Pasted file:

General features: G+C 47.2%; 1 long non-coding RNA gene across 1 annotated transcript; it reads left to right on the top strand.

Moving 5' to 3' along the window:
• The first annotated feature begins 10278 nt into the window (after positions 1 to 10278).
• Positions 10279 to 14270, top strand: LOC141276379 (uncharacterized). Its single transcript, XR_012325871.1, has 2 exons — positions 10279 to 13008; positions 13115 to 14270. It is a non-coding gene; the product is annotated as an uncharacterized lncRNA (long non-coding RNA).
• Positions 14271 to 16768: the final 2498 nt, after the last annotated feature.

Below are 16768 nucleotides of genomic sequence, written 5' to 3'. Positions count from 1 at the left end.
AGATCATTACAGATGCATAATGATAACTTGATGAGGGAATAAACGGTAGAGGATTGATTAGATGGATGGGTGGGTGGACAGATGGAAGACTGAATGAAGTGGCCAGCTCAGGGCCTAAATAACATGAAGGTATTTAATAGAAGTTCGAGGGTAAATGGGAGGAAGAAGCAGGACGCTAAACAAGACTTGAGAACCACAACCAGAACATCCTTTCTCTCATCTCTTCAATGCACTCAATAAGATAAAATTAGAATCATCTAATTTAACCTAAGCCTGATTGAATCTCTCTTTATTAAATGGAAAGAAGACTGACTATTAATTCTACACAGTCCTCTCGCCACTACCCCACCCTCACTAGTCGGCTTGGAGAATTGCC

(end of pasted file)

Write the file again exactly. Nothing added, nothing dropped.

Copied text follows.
General features: G+C 47.2%; 1 long non-coding RNA gene across 1 annotated transcript; it reads left to right on the top strand.

Moving 5' to 3' along the window:
• The first annotated feature begins 10278 nt into the window (after positions 1 to 10278).
• Positions 10279 to 14270, top strand: LOC141276379 (uncharacterized). Its single transcript, XR_012325871.1, has 2 exons — positions 10279 to 13008; positions 13115 to 14270. It is a non-coding gene; the product is annotated as an uncharacterized lncRNA (long non-coding RNA).
• Positions 14271 to 16768: the final 2498 nt, after the last annotated feature.

Below are 16768 nucleotides of genomic sequence, written 5' to 3'. Positions count from 1 at the left end.
AGATCATTACAGATGCATAATGATAACTTGATGAGGGAATAAACGGTAGAGGATTGATTAGATGGATGGGTGGGTGGACAGATGGAAGACTGAATGAAGTGGCCAGCTCAGGGCCTAAATAACATGAAGGTATTTAATAGAAGTTCGAGGGTAAATGGGAGGAAGAAGCAGGACGCTAAACAAGACTTGAGAACCACAACCAGAACATCCTTTCTCTCATCTCTTCAATGCACTCAATAAGATAAAATTAGAATCATCTAATTTAACCTAAGCCTGATTGAATCTCTCTTTATTAAATGGAAAGAAGACTGACTATTAATTCTACACAGTCCTCTCGCCACTACCCCACCCTCACTAGTCGGCTTGGAGAATTGCC